The Police Power. Public Power and Constitutional Rights. By ERNST FREUND, Professor of Jurisprudence and Public Law in the University of Chicago. Pp. xcii, 819. Price, $6.00. Chicago: Callaghan & Co. 1904. Those who have known Professor Freund have recognized in him a scholar of unusual promise in the fields of public law and jurisprudence. His monograph on "Empire and Sovereignty," reviewed in a recent number of the ANNALS, showed that he possesses originality of thought as well as scholarship. The treatise which he has now given us on the police power is truly a magnum opus. Other works on the police power have appeared in the past, notably the treatises of Russell, Prentice and Tiedman, but they have either lacked the elements of scientific treatment and arrangement or comprehensiveness of treatment. We have in Professor Freund's treatise the work of a public lawyer trained in American and Continental schools of jurisprudence and consequently his work is marked by a breadth of view which does not characterize the older treatises. Professor Freund restricts his conception of the police power to that group of activities designed to promote the public welfare through restraints upon the use of liberty and property and therefore excludes from his work much of what has sometimes been included under the police power. He points out that the mass of the decisions on the subject reveal the police power not as a fixed quantity but as the expression of social, economic and political conditions and that as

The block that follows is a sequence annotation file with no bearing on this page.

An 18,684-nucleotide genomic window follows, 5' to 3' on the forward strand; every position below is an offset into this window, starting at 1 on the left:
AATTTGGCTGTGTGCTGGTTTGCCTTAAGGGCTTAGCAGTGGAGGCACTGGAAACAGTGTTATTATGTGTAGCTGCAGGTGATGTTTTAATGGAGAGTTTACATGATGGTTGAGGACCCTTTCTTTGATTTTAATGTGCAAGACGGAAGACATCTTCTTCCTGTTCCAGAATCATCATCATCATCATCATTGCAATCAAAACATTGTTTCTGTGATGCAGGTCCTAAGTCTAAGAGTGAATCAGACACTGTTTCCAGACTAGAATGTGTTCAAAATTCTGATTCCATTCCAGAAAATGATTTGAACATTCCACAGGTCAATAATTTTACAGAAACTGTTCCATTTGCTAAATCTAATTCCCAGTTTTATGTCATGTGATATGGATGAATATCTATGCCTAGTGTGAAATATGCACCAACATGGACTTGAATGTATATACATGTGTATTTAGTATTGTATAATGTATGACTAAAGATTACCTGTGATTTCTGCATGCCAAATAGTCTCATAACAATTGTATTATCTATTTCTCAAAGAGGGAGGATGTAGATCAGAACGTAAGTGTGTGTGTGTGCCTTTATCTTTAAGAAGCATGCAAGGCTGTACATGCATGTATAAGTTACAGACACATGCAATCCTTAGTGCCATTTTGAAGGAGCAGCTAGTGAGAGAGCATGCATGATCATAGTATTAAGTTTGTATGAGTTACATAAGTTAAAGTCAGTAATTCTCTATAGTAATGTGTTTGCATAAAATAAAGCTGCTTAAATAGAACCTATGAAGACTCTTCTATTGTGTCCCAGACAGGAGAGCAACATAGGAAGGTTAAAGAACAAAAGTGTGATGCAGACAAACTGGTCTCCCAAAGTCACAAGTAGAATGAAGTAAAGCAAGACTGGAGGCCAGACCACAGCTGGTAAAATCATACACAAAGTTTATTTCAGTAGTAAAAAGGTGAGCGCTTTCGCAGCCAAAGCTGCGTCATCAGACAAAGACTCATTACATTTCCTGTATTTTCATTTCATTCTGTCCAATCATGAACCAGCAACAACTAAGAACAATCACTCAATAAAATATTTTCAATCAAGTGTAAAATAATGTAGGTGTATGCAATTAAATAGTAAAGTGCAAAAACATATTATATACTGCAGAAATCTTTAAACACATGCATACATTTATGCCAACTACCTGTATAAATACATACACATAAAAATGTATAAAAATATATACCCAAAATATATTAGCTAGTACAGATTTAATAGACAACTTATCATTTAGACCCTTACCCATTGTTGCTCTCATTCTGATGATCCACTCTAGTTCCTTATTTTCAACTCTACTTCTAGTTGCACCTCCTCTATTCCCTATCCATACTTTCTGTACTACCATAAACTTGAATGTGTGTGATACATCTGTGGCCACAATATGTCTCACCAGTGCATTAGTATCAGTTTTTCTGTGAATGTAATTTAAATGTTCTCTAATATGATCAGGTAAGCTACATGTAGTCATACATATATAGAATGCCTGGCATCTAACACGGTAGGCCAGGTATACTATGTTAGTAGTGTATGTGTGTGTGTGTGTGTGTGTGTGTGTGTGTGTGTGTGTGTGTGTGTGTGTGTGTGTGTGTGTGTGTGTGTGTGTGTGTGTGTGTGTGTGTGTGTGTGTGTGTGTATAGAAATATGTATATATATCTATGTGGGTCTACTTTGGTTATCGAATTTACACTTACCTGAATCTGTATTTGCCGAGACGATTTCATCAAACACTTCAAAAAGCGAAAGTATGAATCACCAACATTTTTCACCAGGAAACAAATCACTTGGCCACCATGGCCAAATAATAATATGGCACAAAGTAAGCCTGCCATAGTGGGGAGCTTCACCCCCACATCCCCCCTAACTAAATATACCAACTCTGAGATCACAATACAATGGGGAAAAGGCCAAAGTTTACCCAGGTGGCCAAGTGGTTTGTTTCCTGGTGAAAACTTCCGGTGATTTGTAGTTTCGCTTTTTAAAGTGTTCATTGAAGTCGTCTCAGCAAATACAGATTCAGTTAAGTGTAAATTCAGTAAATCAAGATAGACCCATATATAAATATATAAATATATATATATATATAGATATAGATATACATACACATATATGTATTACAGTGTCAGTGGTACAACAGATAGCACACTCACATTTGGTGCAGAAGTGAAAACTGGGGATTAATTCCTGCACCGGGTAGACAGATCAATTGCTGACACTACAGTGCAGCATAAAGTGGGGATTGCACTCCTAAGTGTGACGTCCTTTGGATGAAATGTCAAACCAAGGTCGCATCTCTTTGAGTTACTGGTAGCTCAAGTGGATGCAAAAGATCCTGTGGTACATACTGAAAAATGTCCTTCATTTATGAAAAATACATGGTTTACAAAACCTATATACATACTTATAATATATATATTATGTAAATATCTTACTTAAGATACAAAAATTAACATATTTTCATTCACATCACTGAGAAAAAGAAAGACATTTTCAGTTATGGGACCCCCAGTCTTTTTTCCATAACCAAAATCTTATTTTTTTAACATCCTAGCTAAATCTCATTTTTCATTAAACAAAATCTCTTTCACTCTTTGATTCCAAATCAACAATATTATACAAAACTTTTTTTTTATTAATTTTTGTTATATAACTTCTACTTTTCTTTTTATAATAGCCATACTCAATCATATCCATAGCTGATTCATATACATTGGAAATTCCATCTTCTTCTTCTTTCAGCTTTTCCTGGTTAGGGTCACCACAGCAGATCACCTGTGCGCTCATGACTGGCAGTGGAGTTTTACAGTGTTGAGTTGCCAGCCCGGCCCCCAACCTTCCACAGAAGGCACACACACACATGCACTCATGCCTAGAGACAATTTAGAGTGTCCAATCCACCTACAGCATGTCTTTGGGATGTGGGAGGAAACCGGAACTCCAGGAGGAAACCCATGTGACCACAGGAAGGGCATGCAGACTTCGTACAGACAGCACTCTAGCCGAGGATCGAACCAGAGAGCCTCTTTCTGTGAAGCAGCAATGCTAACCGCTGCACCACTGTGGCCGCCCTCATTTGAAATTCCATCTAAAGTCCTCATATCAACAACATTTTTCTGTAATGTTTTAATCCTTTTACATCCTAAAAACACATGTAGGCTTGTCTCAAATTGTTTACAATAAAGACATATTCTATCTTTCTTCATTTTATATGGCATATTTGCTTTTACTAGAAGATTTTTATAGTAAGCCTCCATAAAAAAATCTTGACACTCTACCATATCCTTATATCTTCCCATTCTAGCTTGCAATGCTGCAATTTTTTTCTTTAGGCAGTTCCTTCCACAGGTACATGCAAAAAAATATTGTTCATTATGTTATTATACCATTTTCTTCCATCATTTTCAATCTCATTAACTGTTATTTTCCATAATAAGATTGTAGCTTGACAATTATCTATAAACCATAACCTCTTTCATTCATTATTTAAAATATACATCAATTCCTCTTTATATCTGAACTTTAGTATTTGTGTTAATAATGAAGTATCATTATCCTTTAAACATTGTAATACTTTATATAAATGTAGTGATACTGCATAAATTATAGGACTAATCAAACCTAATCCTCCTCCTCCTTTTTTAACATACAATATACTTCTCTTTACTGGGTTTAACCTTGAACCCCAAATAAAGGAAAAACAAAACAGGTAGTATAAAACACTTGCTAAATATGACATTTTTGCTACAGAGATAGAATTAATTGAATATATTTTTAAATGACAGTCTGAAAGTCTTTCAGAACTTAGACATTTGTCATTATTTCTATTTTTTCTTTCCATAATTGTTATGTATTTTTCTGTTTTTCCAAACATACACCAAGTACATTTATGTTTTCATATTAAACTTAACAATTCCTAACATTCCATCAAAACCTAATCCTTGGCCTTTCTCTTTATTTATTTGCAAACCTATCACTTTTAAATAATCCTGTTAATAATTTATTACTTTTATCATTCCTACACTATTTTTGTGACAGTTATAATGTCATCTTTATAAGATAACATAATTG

33 Die Entwickelung zum Socialismus. by Dr. Albert Suedekum. Pp. 231.
By Emile Vandervelde.
Translated into German. Berlin: (Verlag der Socialistischen Monatshefte) 1903